From the beginning of the Arab Spring in 2011 through early 2014, Salafist extremists reportedly destroyed more than two-dozen cultural heritage sites in Tunisia. The #CultureUnderThreat Map by the Antiquities Coalition shows that the peak of this destruction took place in the late winter and spring of 2013.

Tunisia faced the widespread targeting of heritage well before this tactic of cultural destruction became the ‘atrocity trademark’ of ISIS in the territory controlled by the self-declared caliphate.

By the summer of 2013, the Tunisian government began a major crackdown on Islamists, and many once again fled the country. The locations of choice for terrorists are often where they can more easily thrive in the security vacuum caused by severe instability or conflict. In 2013 and 2014, those locations were Iraq and Syria.

Tunisia’s illicit antiquities trade has also thrived in the instability following the Arab Spring. In 2013, around the same time as the rise in cultural destruction, a 5th century B.C.E. marble statue from the Carthage Archaeological Museum was stolen—it was recovered in 2015 and the suspect was arrested. In March of this year, Tunisian authorities foiled an attempt to smuggle a 15th century Hebrew Torah to Europe to be sold at auction. Tunisian officials stressed at the beginning of the year their concerns about the connection between antiquities trafficking and terrorism.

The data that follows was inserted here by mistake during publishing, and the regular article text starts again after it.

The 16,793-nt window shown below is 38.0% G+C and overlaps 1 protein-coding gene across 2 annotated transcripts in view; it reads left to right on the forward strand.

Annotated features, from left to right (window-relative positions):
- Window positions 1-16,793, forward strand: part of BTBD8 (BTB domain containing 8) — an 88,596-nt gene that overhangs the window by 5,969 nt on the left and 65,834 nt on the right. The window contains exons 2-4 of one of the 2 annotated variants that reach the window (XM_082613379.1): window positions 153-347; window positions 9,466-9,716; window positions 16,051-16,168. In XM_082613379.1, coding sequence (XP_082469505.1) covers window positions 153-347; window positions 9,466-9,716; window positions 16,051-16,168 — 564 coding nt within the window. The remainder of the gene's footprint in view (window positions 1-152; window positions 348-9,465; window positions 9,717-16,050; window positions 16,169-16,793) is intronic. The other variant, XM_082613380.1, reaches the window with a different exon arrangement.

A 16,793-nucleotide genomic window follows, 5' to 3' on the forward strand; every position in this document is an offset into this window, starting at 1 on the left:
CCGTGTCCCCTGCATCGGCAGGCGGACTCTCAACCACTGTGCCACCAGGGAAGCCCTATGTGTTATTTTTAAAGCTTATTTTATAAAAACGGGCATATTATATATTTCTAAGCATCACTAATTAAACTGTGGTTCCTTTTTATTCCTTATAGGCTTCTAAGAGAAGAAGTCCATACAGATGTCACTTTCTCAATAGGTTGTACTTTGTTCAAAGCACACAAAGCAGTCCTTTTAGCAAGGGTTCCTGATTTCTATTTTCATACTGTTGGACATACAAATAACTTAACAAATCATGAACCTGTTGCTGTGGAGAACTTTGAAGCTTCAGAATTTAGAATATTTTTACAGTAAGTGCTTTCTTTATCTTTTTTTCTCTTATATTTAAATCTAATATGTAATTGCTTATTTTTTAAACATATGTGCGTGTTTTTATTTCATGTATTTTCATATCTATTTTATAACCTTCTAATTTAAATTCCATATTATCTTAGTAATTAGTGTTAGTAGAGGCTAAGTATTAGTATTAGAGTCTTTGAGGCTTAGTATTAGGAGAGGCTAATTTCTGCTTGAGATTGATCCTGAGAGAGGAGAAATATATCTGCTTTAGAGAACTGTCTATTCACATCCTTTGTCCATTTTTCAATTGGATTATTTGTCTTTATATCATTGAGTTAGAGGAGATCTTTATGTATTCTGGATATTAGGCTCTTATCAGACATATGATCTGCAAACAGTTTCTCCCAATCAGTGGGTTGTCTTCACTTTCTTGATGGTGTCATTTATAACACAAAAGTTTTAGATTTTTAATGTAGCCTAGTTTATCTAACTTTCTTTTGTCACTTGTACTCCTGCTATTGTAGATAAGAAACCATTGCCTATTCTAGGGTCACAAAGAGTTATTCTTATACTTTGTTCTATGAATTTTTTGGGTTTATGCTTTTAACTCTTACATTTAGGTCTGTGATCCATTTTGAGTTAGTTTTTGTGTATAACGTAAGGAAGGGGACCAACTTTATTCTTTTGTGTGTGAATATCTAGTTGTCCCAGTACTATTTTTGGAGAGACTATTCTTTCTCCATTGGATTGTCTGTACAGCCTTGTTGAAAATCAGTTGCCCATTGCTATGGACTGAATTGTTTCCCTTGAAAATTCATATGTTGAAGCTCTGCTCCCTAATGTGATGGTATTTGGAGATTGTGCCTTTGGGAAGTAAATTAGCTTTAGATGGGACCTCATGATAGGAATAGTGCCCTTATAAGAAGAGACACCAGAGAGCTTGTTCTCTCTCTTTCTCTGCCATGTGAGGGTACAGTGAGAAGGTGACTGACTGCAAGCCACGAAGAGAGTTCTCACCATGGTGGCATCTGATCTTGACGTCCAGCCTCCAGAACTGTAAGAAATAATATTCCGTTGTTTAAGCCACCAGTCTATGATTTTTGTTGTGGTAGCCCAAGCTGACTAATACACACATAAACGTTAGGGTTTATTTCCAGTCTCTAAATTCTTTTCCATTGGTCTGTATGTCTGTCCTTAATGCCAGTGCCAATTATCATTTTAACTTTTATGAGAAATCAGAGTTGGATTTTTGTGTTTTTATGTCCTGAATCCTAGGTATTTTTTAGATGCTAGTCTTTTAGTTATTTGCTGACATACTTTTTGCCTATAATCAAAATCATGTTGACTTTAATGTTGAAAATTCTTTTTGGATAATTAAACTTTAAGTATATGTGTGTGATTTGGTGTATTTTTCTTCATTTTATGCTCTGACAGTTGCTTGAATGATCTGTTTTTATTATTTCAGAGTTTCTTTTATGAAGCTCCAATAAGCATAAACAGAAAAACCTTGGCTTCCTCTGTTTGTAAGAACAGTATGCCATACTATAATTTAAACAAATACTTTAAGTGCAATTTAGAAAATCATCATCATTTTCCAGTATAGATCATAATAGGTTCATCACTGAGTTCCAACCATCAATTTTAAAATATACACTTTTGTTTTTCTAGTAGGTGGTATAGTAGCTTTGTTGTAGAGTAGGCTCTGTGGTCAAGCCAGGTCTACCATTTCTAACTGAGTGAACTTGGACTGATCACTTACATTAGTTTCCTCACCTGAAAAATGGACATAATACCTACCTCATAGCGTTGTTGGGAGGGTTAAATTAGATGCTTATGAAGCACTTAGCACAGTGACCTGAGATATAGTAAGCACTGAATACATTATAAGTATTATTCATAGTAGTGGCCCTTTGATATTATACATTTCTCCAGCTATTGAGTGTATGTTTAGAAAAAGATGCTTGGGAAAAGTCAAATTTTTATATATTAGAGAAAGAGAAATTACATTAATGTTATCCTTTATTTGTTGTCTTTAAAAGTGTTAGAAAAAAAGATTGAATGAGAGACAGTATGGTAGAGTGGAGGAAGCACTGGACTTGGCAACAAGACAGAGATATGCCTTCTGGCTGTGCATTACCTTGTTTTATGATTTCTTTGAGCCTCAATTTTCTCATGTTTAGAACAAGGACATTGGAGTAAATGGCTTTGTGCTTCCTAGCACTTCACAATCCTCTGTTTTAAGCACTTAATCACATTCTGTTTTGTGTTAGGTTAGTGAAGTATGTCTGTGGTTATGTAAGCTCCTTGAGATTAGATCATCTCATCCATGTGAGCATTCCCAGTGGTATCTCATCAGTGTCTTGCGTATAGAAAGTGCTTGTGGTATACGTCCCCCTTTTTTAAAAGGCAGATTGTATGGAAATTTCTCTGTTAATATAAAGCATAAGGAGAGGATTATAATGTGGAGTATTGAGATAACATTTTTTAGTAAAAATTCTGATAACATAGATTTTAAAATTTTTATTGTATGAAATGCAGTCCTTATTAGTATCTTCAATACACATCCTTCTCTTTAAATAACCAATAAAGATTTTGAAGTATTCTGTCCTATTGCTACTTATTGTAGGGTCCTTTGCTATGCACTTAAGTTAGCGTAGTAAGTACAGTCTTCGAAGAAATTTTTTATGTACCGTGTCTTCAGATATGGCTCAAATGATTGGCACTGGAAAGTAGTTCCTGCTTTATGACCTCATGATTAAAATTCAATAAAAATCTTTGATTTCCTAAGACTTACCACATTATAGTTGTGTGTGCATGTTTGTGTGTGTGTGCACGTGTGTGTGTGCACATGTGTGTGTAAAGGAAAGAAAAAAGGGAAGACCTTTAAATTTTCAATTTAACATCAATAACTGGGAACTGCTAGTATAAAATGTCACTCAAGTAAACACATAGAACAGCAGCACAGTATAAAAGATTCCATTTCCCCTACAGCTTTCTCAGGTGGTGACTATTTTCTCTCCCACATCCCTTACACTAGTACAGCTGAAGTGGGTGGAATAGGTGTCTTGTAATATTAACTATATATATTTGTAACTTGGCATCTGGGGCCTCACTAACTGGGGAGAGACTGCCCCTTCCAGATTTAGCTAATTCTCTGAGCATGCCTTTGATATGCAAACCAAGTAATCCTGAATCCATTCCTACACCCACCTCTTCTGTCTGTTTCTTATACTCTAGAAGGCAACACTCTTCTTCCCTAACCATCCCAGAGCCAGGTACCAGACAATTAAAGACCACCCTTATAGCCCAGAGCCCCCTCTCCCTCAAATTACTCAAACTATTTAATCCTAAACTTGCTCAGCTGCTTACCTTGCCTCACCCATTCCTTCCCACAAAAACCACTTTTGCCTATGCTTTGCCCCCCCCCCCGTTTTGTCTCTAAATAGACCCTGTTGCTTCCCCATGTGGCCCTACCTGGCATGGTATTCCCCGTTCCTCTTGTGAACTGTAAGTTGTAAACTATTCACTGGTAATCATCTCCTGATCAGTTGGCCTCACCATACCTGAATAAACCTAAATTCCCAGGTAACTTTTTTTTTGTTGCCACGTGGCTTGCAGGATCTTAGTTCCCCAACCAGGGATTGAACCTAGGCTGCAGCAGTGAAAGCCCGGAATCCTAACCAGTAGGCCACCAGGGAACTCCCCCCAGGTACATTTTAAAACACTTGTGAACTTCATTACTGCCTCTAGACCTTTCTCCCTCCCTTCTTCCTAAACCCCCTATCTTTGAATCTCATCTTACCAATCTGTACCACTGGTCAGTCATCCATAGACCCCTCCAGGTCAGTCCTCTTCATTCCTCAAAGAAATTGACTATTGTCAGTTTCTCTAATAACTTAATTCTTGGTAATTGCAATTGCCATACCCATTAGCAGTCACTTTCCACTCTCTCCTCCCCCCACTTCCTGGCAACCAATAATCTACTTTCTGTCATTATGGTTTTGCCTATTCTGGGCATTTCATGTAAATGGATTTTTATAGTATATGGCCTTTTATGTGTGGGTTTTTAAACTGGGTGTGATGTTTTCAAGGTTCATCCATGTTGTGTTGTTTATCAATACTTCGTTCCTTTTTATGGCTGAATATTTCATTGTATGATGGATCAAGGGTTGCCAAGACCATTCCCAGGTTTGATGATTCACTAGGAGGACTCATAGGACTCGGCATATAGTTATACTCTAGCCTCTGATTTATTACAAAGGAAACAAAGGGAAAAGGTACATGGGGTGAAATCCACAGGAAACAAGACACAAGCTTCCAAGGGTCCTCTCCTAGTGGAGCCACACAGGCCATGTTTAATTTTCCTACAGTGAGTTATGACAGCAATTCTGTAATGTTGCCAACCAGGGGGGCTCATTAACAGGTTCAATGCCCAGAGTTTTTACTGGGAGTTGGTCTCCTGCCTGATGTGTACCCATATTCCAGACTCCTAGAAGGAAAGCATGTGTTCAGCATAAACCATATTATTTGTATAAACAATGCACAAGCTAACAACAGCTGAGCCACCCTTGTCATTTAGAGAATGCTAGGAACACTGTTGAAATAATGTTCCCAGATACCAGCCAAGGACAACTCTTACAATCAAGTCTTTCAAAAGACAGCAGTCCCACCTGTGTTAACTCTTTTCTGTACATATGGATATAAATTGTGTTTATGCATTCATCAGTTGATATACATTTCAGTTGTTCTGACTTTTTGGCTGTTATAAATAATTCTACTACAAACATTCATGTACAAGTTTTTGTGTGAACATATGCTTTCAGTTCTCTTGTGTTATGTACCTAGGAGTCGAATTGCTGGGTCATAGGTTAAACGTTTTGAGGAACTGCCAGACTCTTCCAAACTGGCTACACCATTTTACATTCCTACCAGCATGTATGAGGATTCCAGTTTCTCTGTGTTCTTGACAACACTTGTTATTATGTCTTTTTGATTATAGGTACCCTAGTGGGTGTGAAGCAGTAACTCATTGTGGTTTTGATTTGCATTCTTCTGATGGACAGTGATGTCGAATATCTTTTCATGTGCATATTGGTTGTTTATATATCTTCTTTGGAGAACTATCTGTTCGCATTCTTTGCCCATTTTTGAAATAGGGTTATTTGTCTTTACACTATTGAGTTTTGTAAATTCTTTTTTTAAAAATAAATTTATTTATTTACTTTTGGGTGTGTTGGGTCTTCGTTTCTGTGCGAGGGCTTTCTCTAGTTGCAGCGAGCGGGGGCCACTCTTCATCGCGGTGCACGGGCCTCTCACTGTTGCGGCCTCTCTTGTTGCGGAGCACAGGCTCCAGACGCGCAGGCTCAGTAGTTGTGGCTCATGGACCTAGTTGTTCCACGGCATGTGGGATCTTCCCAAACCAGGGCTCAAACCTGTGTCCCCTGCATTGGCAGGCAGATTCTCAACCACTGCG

Tunisia’s Mediterranean coastline puts it within an arm’s reach of Western Europe, one of the largest art and antiquities markets in the world, and its shared borders with Algeria and Libya make it a prime route for trafficking across North Africa.

Tunisia’s role as a trafficking highway is so significant that smuggled goods represent roughly half of Tunisia’s bilateral trade with Libya, according to the World Bank. Libya has an antiquities trafficking problem of its own, and is also currently facing a terror insurgency, a point that can only serve to further feed the pipeline of cultural material making its way out of North Africa through Tunisia.

With antiquities trafficking already a growing crisis in Tunisia, the return of ISIS fighters poses an even greater risk to the cultural heritage of Tunisia and its North African neighbors.

Tunisian authorities must act now to coordinate with their regional and international counterparts in order to keep up with the looming wave of ISIS fighters returning home and seeking new sources of funding. Likewise, Europe and the United States should be prepared to take action as their markets feed a trade that contributes to the ongoing cycle of instability in the MENA region. Unlike years past, today we have knowledge of the capabilities of groups like ISIS, which offers an important opportunity to proactively address these crimes rather than reacting to the losses after they have happened. 

The Middle East Institute (MEI) is an independent, non-partisan, non-for-profit, educational organization. It does not engage in advocacy and its scholars’ opinions are their own. MEI welcomes financial donations, but retains sole editorial control over its work and its publications reflect only the authors’ views. For a listing of MEI donors, please click here.